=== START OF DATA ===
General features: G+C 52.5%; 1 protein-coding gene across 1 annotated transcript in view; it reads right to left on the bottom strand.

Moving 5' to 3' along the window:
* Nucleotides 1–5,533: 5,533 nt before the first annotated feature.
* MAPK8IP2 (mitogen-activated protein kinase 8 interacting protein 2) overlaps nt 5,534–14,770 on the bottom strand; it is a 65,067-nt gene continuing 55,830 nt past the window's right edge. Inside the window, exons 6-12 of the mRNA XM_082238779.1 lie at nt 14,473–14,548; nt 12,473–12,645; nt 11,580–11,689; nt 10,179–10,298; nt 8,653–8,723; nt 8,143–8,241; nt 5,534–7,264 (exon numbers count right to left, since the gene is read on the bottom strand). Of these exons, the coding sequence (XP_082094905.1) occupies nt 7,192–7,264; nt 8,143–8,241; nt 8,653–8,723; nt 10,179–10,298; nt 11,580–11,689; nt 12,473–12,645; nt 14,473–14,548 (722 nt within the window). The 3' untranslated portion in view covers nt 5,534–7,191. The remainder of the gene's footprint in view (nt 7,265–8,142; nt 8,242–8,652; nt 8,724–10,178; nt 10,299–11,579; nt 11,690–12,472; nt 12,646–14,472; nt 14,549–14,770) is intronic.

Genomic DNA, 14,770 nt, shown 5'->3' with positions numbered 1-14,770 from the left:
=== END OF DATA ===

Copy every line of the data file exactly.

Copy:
General features: G+C 52.5%; 1 protein-coding gene across 1 annotated transcript in view; it reads right to left on the bottom strand.

Moving 5' to 3' along the window:
* Nucleotides 1–5,533: 5,533 nt before the first annotated feature.
* MAPK8IP2 (mitogen-activated protein kinase 8 interacting protein 2) overlaps nt 5,534–14,770 on the bottom strand; it is a 65,067-nt gene continuing 55,830 nt past the window's right edge. Inside the window, exons 6-12 of the mRNA XM_082238779.1 lie at nt 14,473–14,548; nt 12,473–12,645; nt 11,580–11,689; nt 10,179–10,298; nt 8,653–8,723; nt 8,143–8,241; nt 5,534–7,264 (exon numbers count right to left, since the gene is read on the bottom strand). Of these exons, the coding sequence (XP_082094905.1) occupies nt 7,192–7,264; nt 8,143–8,241; nt 8,653–8,723; nt 10,179–10,298; nt 11,580–11,689; nt 12,473–12,645; nt 14,473–14,548 (722 nt within the window). The 3' untranslated portion in view covers nt 5,534–7,191. The remainder of the gene's footprint in view (nt 7,265–8,142; nt 8,242–8,652; nt 8,724–10,178; nt 10,299–11,579; nt 11,690–12,472; nt 12,646–14,472; nt 14,549–14,770) is intronic.

Genomic DNA, 14,770 nt, shown 5'->3' with positions numbered 1-14,770 from the left: